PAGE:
To put it in human terms, it’s as though a person who only speaks English had learned that ‘Achtung’ means ‘attention’ or ‘danger’ in German simply by listening to people yell phrases with similar meanings in multiple languages at once.”
Fairy-wrens had previously been able to learn new sounds for “distress” in tandem with the presence of a predator. This experiment carefully removed the predator aspect, as well as isolated the birds from others whose behaviour they could observe. This means that the fairy-wrens learned “language” as language. Not bad for tiny dinosaurs!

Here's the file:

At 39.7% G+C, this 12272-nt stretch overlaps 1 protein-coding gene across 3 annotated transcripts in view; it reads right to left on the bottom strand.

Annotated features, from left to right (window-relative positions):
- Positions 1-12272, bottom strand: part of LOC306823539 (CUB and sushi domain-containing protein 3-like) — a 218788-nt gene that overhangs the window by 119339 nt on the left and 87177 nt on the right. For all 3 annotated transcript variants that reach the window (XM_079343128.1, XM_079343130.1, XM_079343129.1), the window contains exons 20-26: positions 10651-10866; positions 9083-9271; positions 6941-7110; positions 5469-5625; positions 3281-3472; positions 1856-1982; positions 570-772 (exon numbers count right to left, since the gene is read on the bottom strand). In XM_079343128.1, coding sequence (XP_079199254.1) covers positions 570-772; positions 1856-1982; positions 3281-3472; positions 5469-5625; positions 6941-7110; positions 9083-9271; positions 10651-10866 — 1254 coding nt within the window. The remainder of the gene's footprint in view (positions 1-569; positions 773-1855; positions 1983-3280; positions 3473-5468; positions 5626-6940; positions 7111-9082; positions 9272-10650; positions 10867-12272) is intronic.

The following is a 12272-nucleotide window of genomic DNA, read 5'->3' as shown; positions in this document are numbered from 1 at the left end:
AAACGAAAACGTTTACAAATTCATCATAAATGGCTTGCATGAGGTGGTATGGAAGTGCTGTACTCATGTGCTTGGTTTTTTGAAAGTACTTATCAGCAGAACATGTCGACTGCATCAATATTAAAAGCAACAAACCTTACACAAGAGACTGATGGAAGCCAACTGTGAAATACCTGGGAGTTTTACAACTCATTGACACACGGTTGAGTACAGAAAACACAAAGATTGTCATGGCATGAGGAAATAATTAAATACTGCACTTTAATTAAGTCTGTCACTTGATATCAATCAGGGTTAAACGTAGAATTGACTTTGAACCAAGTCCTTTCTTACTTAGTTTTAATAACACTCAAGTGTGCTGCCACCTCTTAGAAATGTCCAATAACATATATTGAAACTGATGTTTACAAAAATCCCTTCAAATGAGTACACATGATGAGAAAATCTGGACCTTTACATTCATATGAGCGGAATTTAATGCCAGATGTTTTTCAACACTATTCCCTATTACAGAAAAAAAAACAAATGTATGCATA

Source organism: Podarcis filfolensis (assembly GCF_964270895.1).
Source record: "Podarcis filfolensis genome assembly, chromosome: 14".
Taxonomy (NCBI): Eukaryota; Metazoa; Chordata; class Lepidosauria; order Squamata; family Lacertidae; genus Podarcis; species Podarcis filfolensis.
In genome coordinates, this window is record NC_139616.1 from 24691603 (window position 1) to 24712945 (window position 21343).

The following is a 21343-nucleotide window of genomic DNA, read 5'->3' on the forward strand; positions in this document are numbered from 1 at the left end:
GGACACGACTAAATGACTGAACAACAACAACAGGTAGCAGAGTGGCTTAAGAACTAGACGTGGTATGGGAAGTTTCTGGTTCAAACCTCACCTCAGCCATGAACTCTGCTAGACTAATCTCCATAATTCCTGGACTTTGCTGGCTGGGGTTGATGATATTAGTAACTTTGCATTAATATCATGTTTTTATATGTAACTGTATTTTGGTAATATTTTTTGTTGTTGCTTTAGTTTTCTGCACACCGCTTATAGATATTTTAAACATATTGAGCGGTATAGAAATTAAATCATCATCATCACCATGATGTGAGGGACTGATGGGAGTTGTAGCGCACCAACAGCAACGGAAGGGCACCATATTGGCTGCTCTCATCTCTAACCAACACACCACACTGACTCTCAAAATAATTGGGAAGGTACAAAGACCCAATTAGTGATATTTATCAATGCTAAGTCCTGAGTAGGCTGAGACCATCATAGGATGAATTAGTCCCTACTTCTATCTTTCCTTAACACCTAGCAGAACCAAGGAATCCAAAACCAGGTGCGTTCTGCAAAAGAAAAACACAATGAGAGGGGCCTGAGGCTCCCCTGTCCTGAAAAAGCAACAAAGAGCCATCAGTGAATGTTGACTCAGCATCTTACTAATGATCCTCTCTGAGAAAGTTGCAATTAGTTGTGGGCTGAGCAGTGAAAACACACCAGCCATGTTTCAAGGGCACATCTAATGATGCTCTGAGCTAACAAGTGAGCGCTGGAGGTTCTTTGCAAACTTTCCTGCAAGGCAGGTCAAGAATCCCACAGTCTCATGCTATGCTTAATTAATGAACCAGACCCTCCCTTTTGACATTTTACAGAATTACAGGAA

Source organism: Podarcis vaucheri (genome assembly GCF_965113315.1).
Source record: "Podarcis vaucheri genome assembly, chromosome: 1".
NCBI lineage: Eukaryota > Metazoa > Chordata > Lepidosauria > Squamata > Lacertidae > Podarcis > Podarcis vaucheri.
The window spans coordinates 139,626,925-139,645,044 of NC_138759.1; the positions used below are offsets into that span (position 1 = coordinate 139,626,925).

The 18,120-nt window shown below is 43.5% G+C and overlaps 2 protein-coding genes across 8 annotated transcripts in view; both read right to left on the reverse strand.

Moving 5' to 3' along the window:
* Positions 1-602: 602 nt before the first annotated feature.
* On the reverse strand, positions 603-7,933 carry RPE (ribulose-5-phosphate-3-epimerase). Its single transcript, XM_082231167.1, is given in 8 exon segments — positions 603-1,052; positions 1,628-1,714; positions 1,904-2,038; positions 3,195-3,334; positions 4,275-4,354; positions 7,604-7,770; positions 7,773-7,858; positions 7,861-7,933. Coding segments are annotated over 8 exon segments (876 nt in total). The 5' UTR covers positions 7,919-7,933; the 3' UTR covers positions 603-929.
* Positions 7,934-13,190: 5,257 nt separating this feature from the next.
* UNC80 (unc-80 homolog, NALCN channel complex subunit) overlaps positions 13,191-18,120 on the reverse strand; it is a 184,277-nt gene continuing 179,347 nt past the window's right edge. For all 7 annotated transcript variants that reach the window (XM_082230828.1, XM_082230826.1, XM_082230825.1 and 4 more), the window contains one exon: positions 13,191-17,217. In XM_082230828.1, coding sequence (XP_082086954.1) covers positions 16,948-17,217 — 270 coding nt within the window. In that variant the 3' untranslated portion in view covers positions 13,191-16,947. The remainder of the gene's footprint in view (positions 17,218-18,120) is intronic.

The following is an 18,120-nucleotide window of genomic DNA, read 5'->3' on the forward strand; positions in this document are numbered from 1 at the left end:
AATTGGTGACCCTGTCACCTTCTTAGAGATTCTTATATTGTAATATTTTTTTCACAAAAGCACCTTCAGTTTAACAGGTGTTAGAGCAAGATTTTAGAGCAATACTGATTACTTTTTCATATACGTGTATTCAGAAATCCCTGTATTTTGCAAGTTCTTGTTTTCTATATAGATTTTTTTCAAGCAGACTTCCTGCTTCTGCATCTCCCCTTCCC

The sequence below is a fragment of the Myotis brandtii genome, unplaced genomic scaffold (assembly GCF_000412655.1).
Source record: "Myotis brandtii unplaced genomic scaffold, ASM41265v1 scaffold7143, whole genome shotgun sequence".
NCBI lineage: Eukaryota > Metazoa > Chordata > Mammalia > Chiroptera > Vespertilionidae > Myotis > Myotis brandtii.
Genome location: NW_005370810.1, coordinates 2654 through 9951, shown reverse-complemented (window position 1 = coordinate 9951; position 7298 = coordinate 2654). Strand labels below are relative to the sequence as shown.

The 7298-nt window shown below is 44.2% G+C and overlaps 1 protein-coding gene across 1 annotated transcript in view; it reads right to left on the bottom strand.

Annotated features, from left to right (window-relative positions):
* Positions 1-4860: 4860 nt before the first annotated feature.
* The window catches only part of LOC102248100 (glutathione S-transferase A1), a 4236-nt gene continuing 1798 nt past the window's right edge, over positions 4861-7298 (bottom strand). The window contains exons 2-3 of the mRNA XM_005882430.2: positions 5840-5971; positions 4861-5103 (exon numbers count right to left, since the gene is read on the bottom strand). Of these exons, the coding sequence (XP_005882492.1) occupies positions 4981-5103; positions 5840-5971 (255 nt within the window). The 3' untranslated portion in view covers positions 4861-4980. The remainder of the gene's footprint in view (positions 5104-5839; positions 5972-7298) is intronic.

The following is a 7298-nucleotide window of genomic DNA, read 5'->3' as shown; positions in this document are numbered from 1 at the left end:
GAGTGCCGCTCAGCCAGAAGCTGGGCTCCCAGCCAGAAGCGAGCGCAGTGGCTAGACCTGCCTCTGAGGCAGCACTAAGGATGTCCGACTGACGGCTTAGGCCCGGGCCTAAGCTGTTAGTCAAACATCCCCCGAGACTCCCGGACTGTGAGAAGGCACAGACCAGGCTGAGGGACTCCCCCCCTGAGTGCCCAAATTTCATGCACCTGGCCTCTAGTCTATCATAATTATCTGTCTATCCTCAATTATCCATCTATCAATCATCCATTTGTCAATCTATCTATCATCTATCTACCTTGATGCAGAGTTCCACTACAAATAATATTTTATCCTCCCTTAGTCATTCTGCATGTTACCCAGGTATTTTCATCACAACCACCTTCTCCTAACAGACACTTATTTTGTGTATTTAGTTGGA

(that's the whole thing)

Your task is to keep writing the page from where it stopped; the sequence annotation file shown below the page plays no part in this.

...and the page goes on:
Ever since we watched the garlic episode on the Netflix documentary, Rotten, we made a vow to only use locally sourced garlic in our BBQ sauces (and upcoming new flavour sauce). One of our customers in Perth, ON supplies us with garlic but we are always looking for new suppliers – thus our foray to the Verona Garlic Festival on Saturday. We met with a potential supplier who gave us samples of five different varieties of garlic: Music, French Pink, Mild Marbled Purple, Ivan and Romanian Red. Our favourite is the Romanian Red because it’s the spiciest and strongest in that garlic flavour, however, the most popular variety grown here is Music. And these aren’t the only varieties…who knew?!? So, thanks to Netflix we will never buy the imported garlic again and will continue to enjoy the robustness of local garlic!